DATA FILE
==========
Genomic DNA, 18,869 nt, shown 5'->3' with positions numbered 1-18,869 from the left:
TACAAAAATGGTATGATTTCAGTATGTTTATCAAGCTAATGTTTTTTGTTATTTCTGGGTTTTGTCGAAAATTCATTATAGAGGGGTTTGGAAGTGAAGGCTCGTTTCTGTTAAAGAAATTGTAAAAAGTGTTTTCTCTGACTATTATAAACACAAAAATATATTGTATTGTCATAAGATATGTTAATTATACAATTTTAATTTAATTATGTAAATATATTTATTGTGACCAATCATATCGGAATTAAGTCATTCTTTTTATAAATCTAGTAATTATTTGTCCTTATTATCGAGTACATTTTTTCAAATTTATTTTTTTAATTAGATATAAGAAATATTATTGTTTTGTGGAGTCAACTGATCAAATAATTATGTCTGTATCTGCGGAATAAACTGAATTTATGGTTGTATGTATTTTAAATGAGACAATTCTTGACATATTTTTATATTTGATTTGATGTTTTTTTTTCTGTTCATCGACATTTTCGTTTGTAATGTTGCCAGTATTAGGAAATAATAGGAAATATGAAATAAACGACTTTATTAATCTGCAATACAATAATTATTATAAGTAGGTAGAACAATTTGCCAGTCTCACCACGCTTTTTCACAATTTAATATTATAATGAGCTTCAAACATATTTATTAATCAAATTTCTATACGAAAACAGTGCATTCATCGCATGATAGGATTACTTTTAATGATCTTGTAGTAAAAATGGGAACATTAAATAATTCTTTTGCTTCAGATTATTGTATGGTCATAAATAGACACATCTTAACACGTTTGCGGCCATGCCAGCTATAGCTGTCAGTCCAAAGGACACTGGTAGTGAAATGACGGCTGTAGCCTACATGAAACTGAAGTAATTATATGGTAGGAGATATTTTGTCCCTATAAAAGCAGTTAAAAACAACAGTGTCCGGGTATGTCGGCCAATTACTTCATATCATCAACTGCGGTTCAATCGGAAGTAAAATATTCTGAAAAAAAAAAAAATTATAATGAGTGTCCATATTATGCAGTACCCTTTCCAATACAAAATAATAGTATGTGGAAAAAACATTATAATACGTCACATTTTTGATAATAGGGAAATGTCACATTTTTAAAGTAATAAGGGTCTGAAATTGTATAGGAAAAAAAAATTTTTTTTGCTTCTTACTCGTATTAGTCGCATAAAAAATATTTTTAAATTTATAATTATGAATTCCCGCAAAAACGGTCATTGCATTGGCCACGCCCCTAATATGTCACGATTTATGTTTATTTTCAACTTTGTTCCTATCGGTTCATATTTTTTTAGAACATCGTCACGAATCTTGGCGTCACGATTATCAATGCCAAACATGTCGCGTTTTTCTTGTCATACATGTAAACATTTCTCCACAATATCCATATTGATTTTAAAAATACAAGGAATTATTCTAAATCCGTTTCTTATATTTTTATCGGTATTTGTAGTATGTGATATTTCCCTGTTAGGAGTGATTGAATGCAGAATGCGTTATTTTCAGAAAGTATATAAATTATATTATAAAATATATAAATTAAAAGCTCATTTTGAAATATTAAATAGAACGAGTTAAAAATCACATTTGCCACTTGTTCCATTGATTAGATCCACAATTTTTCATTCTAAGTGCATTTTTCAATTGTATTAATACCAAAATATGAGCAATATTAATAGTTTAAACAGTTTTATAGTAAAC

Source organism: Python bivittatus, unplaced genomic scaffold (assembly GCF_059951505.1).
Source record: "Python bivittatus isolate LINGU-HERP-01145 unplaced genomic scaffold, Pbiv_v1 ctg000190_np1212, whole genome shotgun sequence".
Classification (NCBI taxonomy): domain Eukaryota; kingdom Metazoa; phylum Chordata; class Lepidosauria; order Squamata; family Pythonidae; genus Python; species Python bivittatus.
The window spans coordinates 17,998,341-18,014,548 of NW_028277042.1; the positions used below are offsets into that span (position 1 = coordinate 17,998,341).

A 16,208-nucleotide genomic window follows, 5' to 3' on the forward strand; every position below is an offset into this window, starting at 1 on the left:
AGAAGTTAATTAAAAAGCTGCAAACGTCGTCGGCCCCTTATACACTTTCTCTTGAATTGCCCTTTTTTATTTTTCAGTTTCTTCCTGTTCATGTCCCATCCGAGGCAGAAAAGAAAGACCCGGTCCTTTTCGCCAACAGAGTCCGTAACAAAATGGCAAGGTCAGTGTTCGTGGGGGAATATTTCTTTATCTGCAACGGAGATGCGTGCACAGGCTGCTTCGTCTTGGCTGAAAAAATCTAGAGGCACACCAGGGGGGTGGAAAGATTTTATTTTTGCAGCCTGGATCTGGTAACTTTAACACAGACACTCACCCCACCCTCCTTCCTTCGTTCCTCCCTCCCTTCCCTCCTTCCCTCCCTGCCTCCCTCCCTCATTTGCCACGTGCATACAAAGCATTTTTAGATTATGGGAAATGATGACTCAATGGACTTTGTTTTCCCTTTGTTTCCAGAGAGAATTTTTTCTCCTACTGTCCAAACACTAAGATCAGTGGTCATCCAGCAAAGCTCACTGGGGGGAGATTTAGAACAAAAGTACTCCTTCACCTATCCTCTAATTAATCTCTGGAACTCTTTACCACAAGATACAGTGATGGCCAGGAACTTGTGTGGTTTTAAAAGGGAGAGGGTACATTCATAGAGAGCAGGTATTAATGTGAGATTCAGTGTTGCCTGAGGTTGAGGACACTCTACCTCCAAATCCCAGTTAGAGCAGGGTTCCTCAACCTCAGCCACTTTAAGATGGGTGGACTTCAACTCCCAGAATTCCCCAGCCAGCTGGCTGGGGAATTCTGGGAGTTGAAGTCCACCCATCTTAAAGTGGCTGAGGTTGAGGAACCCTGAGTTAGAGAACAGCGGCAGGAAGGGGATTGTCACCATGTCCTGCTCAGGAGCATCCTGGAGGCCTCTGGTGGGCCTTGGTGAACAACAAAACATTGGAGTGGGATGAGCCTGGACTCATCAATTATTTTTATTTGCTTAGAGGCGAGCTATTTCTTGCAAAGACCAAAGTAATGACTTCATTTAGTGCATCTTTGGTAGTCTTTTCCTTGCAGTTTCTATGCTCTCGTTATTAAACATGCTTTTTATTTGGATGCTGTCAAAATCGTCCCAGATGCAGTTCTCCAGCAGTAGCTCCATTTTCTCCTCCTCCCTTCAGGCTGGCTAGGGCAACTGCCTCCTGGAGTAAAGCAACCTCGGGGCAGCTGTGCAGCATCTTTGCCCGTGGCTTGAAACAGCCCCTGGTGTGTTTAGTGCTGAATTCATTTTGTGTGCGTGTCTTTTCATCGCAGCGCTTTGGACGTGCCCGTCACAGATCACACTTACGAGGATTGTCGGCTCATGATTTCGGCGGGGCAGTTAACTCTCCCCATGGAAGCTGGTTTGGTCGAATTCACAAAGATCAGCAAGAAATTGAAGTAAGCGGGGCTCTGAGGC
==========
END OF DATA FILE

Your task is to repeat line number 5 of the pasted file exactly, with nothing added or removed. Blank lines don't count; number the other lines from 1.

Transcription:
Classification (NCBI taxonomy): domain Eukaryota; kingdom Metazoa; phylum Chordata; class Lepidosauria; order Squamata; family Pythonidae; genus Python; species Python bivittatus.